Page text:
It began, you could say, with the Y2K scare. Fearful that their computers would come crashing down on New Year's Day, companies in the late 1990s scrambled to embrace massive new software packages, particularly enterprise resource planning (ERP) systems. And while Y2K proved to be something of a non- event, many of those businesses ended up in a different kind of nightmare.
Call it the result of promotional hype by software vendors and the media, combined with a looming deadline. But a number of companies took the ERP leap without first peering over the edge of the cliff. They were surprised when implementations stretched into months, in some cases years, with costs running into the millions.
Most of all, they underestimated the degree to which their business processes and organizational structures had to change. ERP systems demand centralized databases and the easy flow of information between departments that may barely be on speaking terms. They call for a housecleaning of legacy systems that may have grown up haphazardly and are incompatible with one another. For many newcomers to ERP, a single piece of software meant a radically new way of doing business.
Those same companies may be a bit gun-shy about taking the next logical step in the acquisition of information technology: supply-chain management, planning and execution systems. In fact, just about any major software package that promises to automate business systems raises the same uneasy questions: How will this product change my core processes? And which comes first, business-process reengineering or the software that necessitates it?
Experts give a variety of answers. But all point to the deeply intertwined nature of process and technology in the age of electronic commerce and the internet. The search for IT excellence, they say, involves a complex series of steps, with each element feeding on the other.
Burned by what they see as the tyranny of ERP, supply-chain executives on the reengineering path might be tempted to leave their choice of software until the very end. They shouldn't. While vendors should never be allowed to dictate the terms of an organizational restructuring, they have a valuable role to play throughout the process.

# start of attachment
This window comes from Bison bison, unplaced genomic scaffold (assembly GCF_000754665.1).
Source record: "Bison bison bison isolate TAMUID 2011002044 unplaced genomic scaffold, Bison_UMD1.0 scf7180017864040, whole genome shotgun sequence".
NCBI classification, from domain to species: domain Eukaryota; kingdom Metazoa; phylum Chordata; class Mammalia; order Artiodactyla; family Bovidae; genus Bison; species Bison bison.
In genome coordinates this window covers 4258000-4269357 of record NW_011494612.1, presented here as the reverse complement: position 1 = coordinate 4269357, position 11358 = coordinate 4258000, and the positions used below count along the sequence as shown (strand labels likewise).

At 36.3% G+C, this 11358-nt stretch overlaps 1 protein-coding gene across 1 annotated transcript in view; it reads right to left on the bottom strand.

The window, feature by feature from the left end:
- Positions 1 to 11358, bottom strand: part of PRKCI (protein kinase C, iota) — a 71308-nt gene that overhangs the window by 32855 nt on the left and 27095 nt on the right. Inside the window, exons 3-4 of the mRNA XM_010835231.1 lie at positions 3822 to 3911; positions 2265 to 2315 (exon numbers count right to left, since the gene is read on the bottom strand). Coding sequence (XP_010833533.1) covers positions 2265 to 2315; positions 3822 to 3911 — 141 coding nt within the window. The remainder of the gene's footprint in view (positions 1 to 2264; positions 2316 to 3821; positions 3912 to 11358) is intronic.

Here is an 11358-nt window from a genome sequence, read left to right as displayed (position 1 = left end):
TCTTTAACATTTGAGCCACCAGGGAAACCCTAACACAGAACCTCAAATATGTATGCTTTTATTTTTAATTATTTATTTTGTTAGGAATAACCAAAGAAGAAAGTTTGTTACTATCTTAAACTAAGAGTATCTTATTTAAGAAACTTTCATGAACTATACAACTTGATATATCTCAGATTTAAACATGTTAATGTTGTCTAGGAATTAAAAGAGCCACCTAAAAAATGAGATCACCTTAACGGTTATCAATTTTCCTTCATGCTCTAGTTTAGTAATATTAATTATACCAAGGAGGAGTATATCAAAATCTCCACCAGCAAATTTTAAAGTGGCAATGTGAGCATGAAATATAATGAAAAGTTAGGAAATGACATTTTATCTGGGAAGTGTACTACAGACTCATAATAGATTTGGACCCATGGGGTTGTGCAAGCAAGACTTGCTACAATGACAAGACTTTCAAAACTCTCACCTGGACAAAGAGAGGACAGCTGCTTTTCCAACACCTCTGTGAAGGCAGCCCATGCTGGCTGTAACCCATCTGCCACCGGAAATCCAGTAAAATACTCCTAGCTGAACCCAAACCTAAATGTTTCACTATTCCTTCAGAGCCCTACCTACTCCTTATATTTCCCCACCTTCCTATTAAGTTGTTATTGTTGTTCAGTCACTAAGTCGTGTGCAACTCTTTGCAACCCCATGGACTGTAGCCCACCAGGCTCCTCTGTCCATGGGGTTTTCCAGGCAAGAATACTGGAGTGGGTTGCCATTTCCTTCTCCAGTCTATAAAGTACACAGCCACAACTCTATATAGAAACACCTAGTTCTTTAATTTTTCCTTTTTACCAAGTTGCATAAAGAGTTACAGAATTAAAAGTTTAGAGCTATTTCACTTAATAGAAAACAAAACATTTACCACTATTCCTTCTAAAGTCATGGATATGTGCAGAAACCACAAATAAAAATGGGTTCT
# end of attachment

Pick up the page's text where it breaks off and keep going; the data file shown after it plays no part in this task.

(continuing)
They may even spark a new practice by offering technology that didn't previously exist. Witness the explosion of trading exchanges and internet-based auctioning over the past year. "I've always liked the idea of software as a catalyst for reengineering," says Barry Wilderman, vice president of MetaGroup in Stamford, Conn.
He calls for "intelligent reengineering," in which software packages for supply-chain planning and related functions serve as guides to the process. He urges that a company's IT experts be brought into the picture early, right alongside the business team, to ensure a smooth transition.
Often a software vendor can make suggestions for improvements, or identify areas of need, that hadn't occurred to the prospective customer. "If you go down the road of process definition in excruciating detail, you limit the creativity of different vendors considerably," says Gary Layton, vice president of marketing with InterBiz, a division of Islandia, New York-based Computer Associates.
First, a Strategy
The actual choice of software vendor doesn't come at the start, however. First, executives need to define their broad objectives and business requirements, says Michael Lipton, director of supply-chain consulting with SAP America in Foster City, Calif. The ultimate solution must support the desired business processes, not the other way around.
Mark Wheeler, a national principal of the supply-chain and logistics practice of IBM Global Services in New York City, puts his clients through a rigorous analysis of business strategy. Frequently the project will be spurred by a specific problem, such as excess inventory or a congested loading dock.
But the answer tends to lie deeper than that. It could require a close look at inventory management, advance procurement or vendor compliance -- not just the acquisition of off-the-shelf warehouse management system (WMS) software. Says Wheeler: "Going beyond the warehouse is almost always part of the solution."
The right approach to reengineering depends entirely on context, says Al Delattre of Andersen Consulting in Los Angeles. It is determined by where a company adds value in the supply chain, which capabilities it needs to do the job, and the degree to which it outsources key functions. Some businesses, for example, are heavily oriented toward physical processes, and need technology to make them easier. Others are more systems-savvy and need only slight changes in the way they do things. A similar gap exists between "bleeding-edge" companies and those that prefer to follow the innovators.
Every company needs a clear vision of the way it wants to be known within its industry, says Kevin Coleman, chief strategist of the iPlanet/Netscape division of AOL in Bethesda, Md. Citing a 1995 book by Michael Treacy, "The Discipline of Market Leaders" (Perseus Publishing), he argues that there are three distinct ways of going to market: through customer intimacy, operational excellence, and innovation.
No company can possibly be all three at once, Coleman says. The decision to achieve customer intimacy may drive up cost and threaten operational excellence, which is associated with lean supply chains and low prices. A company's choice of category -- its "branding," Coleman calls it -- is essential to determining how it will reengineer business processes, and which software it will use for the task.
A Call for Change